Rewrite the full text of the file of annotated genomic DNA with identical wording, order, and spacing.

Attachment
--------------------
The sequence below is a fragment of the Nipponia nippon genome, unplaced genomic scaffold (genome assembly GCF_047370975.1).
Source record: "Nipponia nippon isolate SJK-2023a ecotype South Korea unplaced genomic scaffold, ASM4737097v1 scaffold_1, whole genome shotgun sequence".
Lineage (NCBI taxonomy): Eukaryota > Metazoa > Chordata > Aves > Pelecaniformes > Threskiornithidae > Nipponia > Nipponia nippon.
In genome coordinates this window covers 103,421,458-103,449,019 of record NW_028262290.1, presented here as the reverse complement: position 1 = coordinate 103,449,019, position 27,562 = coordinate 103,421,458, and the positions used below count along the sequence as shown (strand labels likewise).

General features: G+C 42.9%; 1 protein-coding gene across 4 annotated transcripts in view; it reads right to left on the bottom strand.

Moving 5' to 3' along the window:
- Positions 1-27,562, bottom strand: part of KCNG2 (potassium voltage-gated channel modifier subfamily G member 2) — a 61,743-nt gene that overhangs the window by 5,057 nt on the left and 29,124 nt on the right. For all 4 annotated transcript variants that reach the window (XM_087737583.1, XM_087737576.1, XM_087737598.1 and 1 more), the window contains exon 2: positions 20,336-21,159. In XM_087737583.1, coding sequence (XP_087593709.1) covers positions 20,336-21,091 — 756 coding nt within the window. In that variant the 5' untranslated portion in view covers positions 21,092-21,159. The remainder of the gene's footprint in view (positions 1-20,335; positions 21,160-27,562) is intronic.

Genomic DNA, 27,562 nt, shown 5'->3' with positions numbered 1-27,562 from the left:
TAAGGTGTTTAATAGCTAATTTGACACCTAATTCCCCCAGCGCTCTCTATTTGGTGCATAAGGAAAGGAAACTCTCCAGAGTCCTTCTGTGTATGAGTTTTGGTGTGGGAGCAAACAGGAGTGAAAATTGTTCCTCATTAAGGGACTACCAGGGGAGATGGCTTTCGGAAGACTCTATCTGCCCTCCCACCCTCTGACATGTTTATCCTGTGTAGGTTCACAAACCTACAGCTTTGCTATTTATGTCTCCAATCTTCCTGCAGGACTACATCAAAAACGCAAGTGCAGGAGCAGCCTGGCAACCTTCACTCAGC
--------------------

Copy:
The sequence below is a fragment of the Nipponia nippon genome, unplaced genomic scaffold (genome assembly GCF_047370975.1).
Source record: "Nipponia nippon isolate SJK-2023a ecotype South Korea unplaced genomic scaffold, ASM4737097v1 scaffold_1, whole genome shotgun sequence".
Lineage (NCBI taxonomy): Eukaryota > Metazoa > Chordata > Aves > Pelecaniformes > Threskiornithidae > Nipponia > Nipponia nippon.
In genome coordinates this window covers 103,421,458-103,449,019 of record NW_028262290.1, presented here as the reverse complement: position 1 = coordinate 103,449,019, position 27,562 = coordinate 103,421,458, and the positions used below count along the sequence as shown (strand labels likewise).

General features: G+C 42.9%; 1 protein-coding gene across 4 annotated transcripts in view; it reads right to left on the bottom strand.

Moving 5' to 3' along the window:
- Positions 1-27,562, bottom strand: part of KCNG2 (potassium voltage-gated channel modifier subfamily G member 2) — a 61,743-nt gene that overhangs the window by 5,057 nt on the left and 29,124 nt on the right. For all 4 annotated transcript variants that reach the window (XM_087737583.1, XM_087737576.1, XM_087737598.1 and 1 more), the window contains exon 2: positions 20,336-21,159. In XM_087737583.1, coding sequence (XP_087593709.1) covers positions 20,336-21,091 — 756 coding nt within the window. In that variant the 5' untranslated portion in view covers positions 21,092-21,159. The remainder of the gene's footprint in view (positions 1-20,335; positions 21,160-27,562) is intronic.

Genomic DNA, 27,562 nt, shown 5'->3' with positions numbered 1-27,562 from the left:
TAAGGTGTTTAATAGCTAATTTGACACCTAATTCCCCCAGCGCTCTCTATTTGGTGCATAAGGAAAGGAAACTCTCCAGAGTCCTTCTGTGTATGAGTTTTGGTGTGGGAGCAAACAGGAGTGAAAATTGTTCCTCATTAAGGGACTACCAGGGGAGATGGCTTTCGGAAGACTCTATCTGCCCTCCCACCCTCTGACATGTTTATCCTGTGTAGGTTCACAAACCTACAGCTTTGCTATTTATGTCTCCAATCTTCCTGCAGGACTACATCAAAAACGCAAGTGCAGGAGCAGCCTGGCAACCTTCACTCAGC